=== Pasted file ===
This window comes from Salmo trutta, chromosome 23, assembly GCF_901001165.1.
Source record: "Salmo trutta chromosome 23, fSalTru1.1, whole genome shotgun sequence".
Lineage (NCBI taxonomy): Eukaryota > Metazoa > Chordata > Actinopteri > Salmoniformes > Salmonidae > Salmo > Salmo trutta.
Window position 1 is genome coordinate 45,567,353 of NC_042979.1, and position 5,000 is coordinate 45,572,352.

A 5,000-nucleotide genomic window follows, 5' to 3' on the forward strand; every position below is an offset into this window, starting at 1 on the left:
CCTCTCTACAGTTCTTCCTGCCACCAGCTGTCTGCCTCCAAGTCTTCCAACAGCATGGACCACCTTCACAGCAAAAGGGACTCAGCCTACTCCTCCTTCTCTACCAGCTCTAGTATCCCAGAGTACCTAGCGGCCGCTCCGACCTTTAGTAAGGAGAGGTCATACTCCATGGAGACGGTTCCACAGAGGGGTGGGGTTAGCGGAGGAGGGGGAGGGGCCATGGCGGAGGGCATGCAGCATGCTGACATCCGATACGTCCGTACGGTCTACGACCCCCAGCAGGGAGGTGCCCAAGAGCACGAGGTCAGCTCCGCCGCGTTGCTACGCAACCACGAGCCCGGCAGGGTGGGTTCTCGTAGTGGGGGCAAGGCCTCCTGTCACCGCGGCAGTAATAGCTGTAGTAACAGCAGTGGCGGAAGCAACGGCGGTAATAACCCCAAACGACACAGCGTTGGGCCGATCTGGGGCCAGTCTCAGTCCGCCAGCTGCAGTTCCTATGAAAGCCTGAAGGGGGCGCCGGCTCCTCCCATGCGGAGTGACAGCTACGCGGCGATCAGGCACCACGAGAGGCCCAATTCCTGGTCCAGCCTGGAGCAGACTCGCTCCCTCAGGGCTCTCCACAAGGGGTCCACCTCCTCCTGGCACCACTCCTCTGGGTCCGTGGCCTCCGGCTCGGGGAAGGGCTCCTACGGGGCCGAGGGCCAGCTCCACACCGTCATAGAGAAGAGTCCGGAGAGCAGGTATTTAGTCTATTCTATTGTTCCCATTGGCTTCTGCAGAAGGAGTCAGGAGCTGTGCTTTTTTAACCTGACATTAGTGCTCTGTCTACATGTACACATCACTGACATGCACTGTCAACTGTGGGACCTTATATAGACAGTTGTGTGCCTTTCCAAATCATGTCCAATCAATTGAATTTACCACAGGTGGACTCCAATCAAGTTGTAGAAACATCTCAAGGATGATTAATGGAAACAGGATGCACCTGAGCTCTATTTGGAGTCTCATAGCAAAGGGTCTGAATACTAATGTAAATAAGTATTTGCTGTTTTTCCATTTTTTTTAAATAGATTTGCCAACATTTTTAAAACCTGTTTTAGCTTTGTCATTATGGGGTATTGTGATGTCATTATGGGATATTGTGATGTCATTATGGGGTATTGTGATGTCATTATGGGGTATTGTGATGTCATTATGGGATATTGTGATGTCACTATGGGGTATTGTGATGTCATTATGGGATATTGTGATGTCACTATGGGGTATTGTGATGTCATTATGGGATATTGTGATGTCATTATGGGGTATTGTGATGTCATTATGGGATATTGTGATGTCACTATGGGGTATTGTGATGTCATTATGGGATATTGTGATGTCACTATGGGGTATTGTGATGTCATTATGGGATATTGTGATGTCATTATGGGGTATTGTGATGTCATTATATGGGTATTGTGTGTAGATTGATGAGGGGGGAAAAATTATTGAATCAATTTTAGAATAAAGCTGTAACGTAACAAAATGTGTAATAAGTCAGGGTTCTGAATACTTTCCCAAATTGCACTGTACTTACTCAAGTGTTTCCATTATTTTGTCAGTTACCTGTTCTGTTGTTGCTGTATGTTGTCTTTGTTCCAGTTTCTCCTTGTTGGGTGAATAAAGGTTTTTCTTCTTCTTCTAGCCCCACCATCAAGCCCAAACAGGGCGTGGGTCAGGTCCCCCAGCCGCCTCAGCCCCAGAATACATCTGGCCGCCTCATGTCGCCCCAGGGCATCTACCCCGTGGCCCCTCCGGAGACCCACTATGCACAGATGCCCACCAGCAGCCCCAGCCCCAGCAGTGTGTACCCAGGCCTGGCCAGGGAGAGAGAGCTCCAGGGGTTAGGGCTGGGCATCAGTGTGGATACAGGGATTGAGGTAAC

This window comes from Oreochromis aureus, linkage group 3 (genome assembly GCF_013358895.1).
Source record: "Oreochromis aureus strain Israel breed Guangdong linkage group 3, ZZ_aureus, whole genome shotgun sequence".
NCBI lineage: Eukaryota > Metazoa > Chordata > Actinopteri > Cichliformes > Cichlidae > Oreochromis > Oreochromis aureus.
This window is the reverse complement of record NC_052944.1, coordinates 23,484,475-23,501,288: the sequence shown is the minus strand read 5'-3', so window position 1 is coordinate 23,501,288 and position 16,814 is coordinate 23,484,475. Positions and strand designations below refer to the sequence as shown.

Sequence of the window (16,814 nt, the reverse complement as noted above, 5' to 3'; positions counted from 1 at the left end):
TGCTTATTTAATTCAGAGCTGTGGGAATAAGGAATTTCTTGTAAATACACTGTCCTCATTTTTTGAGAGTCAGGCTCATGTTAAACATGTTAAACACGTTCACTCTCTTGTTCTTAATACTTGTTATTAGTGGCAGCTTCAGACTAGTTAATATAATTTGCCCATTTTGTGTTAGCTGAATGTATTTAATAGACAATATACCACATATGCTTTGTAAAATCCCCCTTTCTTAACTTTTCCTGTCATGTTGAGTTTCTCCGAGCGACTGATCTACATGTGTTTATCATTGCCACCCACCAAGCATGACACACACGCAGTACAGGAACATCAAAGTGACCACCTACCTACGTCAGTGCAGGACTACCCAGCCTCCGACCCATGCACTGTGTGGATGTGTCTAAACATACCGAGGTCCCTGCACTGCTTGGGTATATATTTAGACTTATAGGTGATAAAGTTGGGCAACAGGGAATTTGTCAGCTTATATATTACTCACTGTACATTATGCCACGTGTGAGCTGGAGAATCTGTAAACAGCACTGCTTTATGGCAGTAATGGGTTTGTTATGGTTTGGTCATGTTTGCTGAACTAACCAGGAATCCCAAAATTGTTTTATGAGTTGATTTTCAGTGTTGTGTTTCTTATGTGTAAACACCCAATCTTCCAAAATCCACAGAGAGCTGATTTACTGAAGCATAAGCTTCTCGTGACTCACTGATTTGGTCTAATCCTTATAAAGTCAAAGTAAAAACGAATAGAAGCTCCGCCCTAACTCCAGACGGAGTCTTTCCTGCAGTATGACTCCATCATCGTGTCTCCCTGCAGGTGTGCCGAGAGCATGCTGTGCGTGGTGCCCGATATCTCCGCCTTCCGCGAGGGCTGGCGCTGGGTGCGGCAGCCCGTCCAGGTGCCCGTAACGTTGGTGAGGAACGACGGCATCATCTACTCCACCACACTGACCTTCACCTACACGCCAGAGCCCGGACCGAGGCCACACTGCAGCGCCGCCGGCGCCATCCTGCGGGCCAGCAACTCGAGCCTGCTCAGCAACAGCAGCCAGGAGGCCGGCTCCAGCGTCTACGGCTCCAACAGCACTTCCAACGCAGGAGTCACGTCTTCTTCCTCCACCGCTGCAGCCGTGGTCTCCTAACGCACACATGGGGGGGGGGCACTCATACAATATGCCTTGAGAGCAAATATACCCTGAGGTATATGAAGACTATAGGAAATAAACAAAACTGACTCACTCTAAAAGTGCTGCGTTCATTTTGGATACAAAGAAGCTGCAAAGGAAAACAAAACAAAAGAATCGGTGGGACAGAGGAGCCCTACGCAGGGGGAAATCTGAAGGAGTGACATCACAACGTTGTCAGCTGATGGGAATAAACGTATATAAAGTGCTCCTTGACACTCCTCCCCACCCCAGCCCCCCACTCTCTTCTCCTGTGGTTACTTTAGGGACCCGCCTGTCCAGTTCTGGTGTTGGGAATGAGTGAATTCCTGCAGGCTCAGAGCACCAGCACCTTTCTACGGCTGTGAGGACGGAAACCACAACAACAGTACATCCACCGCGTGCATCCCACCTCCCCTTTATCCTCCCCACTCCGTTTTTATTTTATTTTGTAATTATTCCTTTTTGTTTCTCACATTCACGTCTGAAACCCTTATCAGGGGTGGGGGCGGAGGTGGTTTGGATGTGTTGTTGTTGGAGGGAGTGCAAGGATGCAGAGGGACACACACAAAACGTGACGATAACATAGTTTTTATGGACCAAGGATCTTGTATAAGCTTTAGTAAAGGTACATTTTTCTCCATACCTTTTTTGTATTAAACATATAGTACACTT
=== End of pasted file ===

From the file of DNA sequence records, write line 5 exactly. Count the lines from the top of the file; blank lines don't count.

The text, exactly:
A 5,000-nucleotide genomic window follows, 5' to 3' on the forward strand; every position below is an offset into this window, starting at 1 on the left: